The Spuckie ($4.10/half, $7.95/whole) is the only sandwich on the menu with a real history, Kelsey says. Originally when he was dreaming up his business, he'd envisioned a muffaletta truck. Sometime after the truck plan evolved into a brick-and-mortar op, the muffaletta turned into the Spuckie, South Boston's take on the Big Easy classic.
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Meet the Spuckie: fennel salami, hot capicola, mortadella, hand-pulled mozzarella, and olive-carrot salad on ciabatta. A Spuckie is "what some Bostonians still call a sub or hero." At Cutty's in Brookline Village, you have many Spuckie choices. Pressed or not; half or whole ($3.95 or $7.75, respectively). They even offer a vegetarian version with eggplant instead of meat.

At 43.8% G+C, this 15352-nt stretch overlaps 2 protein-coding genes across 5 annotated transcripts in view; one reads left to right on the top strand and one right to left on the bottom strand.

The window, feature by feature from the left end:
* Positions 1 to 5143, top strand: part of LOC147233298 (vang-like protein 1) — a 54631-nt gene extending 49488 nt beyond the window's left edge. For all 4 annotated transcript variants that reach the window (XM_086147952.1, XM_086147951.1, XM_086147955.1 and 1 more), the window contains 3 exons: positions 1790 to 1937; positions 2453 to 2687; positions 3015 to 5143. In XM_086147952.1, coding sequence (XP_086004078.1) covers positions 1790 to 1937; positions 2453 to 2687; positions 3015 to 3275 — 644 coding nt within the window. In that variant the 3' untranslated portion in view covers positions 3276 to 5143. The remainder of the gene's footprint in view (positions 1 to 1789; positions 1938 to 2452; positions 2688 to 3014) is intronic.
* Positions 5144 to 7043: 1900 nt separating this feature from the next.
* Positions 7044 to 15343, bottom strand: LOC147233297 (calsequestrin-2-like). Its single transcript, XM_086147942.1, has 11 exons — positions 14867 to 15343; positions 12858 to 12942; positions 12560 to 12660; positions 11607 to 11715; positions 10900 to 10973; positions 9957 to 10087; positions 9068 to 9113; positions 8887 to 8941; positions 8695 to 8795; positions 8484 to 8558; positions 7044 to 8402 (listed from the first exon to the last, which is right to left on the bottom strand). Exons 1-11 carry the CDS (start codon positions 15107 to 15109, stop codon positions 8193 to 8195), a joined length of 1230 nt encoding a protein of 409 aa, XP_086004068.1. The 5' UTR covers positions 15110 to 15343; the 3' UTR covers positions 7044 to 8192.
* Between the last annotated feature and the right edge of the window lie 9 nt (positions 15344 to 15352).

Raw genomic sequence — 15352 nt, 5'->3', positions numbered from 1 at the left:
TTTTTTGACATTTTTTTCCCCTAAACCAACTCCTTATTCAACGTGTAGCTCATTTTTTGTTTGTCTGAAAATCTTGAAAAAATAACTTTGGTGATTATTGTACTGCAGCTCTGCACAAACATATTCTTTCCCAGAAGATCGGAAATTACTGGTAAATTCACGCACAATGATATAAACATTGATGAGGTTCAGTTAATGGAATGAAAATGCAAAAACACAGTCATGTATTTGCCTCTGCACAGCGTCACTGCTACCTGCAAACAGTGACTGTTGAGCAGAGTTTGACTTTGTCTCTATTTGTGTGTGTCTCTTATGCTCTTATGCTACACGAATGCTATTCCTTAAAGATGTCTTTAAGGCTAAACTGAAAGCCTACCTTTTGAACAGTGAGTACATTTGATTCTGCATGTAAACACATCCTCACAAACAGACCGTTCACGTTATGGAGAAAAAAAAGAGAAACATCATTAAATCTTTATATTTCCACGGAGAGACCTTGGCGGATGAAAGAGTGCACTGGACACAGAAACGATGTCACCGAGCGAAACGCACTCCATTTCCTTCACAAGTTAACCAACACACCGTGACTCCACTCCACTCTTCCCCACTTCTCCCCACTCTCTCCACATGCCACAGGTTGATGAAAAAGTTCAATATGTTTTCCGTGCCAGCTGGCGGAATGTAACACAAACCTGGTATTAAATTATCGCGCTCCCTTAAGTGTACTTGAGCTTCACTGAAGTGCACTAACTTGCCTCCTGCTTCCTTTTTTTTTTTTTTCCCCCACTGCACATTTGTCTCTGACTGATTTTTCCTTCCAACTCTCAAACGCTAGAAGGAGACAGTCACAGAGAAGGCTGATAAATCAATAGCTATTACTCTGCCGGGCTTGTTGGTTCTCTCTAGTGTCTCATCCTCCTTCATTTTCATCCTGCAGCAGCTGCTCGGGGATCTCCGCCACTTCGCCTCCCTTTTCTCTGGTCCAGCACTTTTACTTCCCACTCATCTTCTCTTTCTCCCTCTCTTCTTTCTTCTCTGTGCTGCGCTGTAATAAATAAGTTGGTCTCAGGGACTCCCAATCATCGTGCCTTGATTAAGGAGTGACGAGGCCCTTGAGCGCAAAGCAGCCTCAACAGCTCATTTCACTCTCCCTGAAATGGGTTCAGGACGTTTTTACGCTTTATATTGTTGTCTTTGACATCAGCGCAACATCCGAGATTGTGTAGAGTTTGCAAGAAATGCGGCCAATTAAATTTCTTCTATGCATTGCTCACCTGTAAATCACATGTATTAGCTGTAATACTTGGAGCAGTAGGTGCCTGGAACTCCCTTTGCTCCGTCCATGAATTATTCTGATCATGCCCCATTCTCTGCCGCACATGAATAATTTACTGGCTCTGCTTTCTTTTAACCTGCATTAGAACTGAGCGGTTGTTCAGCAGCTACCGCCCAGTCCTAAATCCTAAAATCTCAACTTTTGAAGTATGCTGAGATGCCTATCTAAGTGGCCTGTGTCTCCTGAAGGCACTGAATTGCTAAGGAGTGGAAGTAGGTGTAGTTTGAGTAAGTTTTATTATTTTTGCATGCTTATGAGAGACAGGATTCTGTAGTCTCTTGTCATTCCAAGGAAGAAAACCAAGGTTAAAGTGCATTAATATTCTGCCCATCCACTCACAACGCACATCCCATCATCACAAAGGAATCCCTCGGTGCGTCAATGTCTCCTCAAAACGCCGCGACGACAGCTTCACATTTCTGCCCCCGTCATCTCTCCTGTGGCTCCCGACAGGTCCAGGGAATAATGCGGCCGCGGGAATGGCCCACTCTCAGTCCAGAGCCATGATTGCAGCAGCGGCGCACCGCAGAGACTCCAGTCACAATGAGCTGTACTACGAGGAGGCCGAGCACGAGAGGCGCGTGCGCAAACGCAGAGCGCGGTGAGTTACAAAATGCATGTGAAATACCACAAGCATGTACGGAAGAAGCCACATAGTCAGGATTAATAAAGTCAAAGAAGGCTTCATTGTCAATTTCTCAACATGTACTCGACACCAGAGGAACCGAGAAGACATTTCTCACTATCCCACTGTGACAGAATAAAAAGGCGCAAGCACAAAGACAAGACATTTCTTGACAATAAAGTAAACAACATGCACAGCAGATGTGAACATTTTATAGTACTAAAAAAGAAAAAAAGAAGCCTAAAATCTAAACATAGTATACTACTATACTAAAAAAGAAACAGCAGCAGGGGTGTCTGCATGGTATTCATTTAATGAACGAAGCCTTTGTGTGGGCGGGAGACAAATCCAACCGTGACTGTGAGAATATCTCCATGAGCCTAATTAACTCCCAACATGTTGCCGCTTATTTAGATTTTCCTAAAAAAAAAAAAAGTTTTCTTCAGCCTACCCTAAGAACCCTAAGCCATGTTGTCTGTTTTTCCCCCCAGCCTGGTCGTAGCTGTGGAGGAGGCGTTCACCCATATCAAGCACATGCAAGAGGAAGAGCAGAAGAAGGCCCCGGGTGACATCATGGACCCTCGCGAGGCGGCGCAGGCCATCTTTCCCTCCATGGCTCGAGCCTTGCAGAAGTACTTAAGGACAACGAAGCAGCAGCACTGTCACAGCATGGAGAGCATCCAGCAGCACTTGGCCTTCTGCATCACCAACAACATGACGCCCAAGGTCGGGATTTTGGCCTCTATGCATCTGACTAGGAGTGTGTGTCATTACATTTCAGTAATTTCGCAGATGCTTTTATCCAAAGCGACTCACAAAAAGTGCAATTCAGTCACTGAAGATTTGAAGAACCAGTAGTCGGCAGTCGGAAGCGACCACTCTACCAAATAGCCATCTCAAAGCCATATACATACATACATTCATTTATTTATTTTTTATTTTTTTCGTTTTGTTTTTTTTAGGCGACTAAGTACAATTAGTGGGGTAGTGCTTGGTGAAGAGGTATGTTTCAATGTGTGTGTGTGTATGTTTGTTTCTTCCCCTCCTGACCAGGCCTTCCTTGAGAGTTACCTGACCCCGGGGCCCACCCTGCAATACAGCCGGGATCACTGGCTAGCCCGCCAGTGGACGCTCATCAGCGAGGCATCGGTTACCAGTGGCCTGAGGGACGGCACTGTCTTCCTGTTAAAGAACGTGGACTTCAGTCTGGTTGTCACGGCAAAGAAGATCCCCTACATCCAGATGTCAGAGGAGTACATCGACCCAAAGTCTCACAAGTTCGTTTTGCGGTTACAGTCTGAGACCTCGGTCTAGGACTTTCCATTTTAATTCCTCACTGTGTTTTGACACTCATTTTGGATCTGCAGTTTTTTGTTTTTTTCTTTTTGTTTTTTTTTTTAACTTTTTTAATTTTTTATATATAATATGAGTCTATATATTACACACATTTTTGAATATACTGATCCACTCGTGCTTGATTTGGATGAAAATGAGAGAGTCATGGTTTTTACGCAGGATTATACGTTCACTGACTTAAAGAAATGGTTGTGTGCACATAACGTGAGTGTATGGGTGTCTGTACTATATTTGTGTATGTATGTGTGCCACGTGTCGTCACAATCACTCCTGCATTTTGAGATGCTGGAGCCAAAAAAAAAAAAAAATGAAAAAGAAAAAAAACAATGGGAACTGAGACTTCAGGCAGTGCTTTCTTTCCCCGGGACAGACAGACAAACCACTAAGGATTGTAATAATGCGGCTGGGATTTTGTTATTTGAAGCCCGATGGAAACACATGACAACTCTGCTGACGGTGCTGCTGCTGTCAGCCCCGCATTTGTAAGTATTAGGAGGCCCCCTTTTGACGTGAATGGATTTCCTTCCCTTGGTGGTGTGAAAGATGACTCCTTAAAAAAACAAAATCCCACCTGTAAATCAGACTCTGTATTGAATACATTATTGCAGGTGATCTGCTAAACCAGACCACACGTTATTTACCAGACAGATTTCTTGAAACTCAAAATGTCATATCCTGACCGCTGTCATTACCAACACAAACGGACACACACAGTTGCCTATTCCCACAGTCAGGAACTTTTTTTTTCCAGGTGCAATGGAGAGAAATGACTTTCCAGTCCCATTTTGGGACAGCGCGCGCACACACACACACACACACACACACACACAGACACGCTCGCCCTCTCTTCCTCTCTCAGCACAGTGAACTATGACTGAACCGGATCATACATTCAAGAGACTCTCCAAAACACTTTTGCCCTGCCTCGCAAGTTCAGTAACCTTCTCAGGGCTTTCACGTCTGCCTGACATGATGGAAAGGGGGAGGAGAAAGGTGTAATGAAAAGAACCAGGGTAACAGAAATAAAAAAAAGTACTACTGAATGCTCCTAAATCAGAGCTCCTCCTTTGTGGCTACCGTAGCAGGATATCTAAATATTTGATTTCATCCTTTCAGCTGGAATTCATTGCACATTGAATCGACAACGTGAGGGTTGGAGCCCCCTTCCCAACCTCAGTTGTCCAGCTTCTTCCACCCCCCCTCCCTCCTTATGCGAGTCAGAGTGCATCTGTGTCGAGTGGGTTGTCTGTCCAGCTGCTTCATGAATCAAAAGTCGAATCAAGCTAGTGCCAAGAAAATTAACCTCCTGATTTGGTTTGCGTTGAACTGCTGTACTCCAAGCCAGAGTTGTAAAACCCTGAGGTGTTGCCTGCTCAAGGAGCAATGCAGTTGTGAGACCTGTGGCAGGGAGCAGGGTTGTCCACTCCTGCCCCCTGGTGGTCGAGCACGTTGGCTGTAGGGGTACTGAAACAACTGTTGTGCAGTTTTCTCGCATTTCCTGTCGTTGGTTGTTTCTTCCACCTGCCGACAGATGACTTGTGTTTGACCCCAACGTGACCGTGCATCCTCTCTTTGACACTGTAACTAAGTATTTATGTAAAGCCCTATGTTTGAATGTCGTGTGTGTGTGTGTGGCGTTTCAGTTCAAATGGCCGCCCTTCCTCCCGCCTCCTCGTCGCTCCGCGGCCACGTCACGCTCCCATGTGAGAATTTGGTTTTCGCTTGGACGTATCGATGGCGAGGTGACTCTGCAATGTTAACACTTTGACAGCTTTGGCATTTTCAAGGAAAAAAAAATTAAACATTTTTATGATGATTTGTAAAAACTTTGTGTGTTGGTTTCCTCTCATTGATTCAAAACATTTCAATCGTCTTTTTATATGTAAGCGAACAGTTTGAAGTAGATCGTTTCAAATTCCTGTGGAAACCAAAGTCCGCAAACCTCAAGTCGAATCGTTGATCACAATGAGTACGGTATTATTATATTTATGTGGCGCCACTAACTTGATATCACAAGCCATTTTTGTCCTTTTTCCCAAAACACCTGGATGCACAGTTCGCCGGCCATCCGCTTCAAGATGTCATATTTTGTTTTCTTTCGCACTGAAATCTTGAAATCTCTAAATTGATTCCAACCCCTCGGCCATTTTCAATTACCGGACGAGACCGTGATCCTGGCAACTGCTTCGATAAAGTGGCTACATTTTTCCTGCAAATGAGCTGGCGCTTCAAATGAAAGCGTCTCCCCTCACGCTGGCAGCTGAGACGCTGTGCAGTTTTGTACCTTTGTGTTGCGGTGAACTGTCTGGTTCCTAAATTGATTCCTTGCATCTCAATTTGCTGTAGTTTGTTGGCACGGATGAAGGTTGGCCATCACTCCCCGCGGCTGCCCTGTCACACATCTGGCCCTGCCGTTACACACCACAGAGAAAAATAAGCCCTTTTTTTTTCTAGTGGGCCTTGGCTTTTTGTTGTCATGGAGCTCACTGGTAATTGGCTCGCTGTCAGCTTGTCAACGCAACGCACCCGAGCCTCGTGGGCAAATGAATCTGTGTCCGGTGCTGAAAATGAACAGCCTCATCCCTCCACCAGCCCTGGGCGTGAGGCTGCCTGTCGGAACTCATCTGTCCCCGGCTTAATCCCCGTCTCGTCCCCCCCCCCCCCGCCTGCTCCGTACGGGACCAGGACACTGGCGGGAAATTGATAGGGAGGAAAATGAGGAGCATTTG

If you want world-class lobster rolls, perfect steamers, impeccable fresh-shucked oysters, or an enclave of the best Sichuan restaurants on the east coast, Boston is your town. But unlike, say, New York with its Reuben, Philly with its cheesesteak, or Chicago with its Italian Beef, Boston doesn't have a signature sandwich. Until now, that is. When I first heard that Charles Kelsey and his wife Rachel Toomey—both Cook's Illustrated alums—were going to turn the obsessive, perfection-bent mindset of the magazine into producing the best sandwiches, I knew that something serious was going to happen: Boston would finally get a world-class sandwich joint.